Be sure to read the directions on each type of wooden filament you get; some you can recycle without any processing, but some require soaking in water or other primary steps before they can be broken down, so make sure you know what your specific wooden filament requires before you dispose of it. 

Longevity of Finished Product

PLA itself can last up to fifteen years as a 3D printed object; when wood fiber is mixed into it, that can extend to several decades. This is helped along even further by sealant and other post-processing typical to complete wooden objects. 

Types of Wood 3D Printing Filaments

sawdust

3D printing with wood has come a long way since its inception around 2012. The first wood filaments were made by mixing pieces of sawdust into the standard plastic filament PLA.

However, those produced subpar finishes that looked much more like cardboard than actual woodgrain. Since then, filament producers have succeeded in bringing real wood qualities to prints by mixing fibers from pieces of the wood itself instead of its byproducts.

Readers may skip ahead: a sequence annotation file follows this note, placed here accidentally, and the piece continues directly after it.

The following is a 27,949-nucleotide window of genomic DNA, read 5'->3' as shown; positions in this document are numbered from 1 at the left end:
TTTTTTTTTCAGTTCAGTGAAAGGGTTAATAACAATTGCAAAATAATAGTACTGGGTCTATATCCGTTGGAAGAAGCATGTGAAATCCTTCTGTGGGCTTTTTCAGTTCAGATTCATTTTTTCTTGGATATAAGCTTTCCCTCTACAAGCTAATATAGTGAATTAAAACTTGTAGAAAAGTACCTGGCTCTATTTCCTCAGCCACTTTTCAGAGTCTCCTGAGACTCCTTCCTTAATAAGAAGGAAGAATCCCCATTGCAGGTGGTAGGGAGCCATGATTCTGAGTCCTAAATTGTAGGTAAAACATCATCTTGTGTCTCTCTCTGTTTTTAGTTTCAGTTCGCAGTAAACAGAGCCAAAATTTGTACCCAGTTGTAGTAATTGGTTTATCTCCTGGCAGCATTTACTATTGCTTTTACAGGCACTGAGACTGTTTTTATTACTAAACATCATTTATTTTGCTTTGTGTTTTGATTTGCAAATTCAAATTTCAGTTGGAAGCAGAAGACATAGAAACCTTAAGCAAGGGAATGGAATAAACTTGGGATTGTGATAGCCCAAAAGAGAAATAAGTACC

There are two ways of making wood particles into filaments, one that has been around since the sawdust days and utilizes the same process, and another that is just developing as a unique process all its own. 

Blending Wood Particles into PLA

This is the original process that started 3D printers’ experimentation with wood filaments. Its goal is mainly to recreate the look and feel (and sometimes smell!) of wood while keeping the melting and molding properties of 3D printing so that the printing process is not radically altered and can be incorporated without needing excess training or equipment.

This means that the wood is broken up into small enough pieces to blend into filaments of polylactic acid, or PLA — one of the most common 3D filaments available.

In fact, wood filaments produced like this are actually only about 30% true wood pieces and about 70% PLA. (Interestingly enough, this does not alter the ability to recycle these wood filaments since PLA is also recyclable when treated for such.) 

Winding Wood Particles with Natural Binders

In 2021, several companies have announced a new way of producing 3D wood filaments that excludes PLA entirely. They utilize lignin, a tree’s natural binding agent, and wood waste material for a plastic-free printing experience that can be completely smooth or printed with grainlines for an all-natural look.